Termites and Ants


Each year, many households in Maryland become infested by a variety of wood destroying insects, the most notable being termites. If left unchecked they can cause serious structural damage to a home. In fact, in the United States, termites do more damage to homes annually than all reported fires, tornadoes, hurricanes and windstorms combined.

The termite species that is indigenous to Maryland is the Eastern Subterranean Termite (Reticulitermes flavipes). As its name implies, it lives beneath the soil. Termites, like ants and bees, are social insects and live in colonies. The termite colony is comprised of several castes including a queen, soldiers, winged reproductives (swarmers) and workers. The winged reproductives, or swarmers, are the form most commonly seen by homeowners. Ant colonies also release winged reproductives (flying ants). Many times termite infestations go unchecked when a homeowner mistakes termite swarmers for flying ants.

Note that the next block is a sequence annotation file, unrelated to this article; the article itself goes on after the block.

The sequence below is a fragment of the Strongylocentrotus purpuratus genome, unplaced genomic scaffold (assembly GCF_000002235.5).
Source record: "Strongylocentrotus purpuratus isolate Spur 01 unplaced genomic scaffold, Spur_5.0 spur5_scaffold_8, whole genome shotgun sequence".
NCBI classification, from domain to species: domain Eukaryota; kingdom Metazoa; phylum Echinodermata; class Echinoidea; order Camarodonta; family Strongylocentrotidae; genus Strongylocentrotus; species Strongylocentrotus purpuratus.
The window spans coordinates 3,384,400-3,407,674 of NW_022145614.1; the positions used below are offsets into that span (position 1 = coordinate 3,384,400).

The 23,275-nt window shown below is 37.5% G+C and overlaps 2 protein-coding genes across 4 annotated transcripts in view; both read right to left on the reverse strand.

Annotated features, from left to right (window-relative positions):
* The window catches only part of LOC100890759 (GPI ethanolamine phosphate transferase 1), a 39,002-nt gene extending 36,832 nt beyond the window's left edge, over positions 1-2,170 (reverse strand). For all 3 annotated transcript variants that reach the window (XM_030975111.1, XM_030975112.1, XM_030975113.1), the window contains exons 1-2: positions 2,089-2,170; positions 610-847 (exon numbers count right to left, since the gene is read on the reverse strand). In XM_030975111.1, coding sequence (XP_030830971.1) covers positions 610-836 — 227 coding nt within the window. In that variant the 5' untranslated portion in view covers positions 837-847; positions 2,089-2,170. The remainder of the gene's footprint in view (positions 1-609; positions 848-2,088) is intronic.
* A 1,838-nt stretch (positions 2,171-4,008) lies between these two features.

Body Part Termite Ant
Resemble a string of beads
and are never elbowed.
Usually elbowed and
segments note similar in
Uniform shape without
constriction between body
Constricted between thorax
and abdomen forming an
hour-glass "waist."
Both pairs of wings of
identical size. They are
cloudy with many fine,
conspicuous veins.
Hind wings are much smaller
than fore wings. They are
clear with few, dark,
conspicuous veins.


While termite swarmers are a nuisance, they do not cause damage. Their sole function is to find a mate and begin a new colony. The "worker" caste makes up the bulk of the termite colony and is the only individual in the colony that forages for food and is directly responsible for causing damage to wood and cellulose containing materials. They have no eyes or wings and are soft-bodied, whitish in color and approximately 1/4 inch in length.